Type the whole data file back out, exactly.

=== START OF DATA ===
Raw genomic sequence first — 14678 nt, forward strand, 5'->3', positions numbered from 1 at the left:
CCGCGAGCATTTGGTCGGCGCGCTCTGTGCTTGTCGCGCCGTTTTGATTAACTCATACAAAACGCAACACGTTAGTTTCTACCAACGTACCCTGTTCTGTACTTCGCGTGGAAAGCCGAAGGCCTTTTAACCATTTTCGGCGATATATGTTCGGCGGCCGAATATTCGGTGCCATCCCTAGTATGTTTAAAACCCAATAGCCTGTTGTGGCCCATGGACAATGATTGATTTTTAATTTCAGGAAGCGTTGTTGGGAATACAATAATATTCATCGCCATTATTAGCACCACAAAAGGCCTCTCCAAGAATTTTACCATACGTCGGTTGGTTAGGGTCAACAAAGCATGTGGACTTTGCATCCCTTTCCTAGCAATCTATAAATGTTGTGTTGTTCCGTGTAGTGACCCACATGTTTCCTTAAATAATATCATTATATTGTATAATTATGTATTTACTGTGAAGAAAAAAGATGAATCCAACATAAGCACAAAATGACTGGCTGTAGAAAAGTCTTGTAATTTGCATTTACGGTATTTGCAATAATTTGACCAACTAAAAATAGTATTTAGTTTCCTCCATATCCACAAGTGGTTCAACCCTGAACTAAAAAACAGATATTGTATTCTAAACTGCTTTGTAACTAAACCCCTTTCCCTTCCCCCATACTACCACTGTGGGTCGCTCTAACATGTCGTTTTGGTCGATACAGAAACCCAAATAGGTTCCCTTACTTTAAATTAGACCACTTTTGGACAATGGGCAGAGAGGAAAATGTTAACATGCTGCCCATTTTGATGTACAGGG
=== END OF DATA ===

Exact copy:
Raw genomic sequence first — 14678 nt, forward strand, 5'->3', positions numbered from 1 at the left:
CCGCGAGCATTTGGTCGGCGCGCTCTGTGCTTGTCGCGCCGTTTTGATTAACTCATACAAAACGCAACACGTTAGTTTCTACCAACGTACCCTGTTCTGTACTTCGCGTGGAAAGCCGAAGGCCTTTTAACCATTTTCGGCGATATATGTTCGGCGGCCGAATATTCGGTGCCATCCCTAGTATGTTTAAAACCCAATAGCCTGTTGTGGCCCATGGACAATGATTGATTTTTAATTTCAGGAAGCGTTGTTGGGAATACAATAATATTCATCGCCATTATTAGCACCACAAAAGGCCTCTCCAAGAATTTTACCATACGTCGGTTGGTTAGGGTCAACAAAGCATGTGGACTTTGCATCCCTTTCCTAGCAATCTATAAATGTTGTGTTGTTCCGTGTAGTGACCCACATGTTTCCTTAAATAATATCATTATATTGTATAATTATGTATTTACTGTGAAGAAAAAAGATGAATCCAACATAAGCACAAAATGACTGGCTGTAGAAAAGTCTTGTAATTTGCATTTACGGTATTTGCAATAATTTGACCAACTAAAAATAGTATTTAGTTTCCTCCATATCCACAAGTGGTTCAACCCTGAACTAAAAAACAGATATTGTATTCTAAACTGCTTTGTAACTAAACCCCTTTCCCTTCCCCCATACTACCACTGTGGGTCGCTCTAACATGTCGTTTTGGTCGATACAGAAACCCAAATAGGTTCCCTTACTTTAAATTAGACCACTTTTGGACAATGGGCAGAGAGGAAAATGTTAACATGCTGCCCATTTTGATGTACAGGG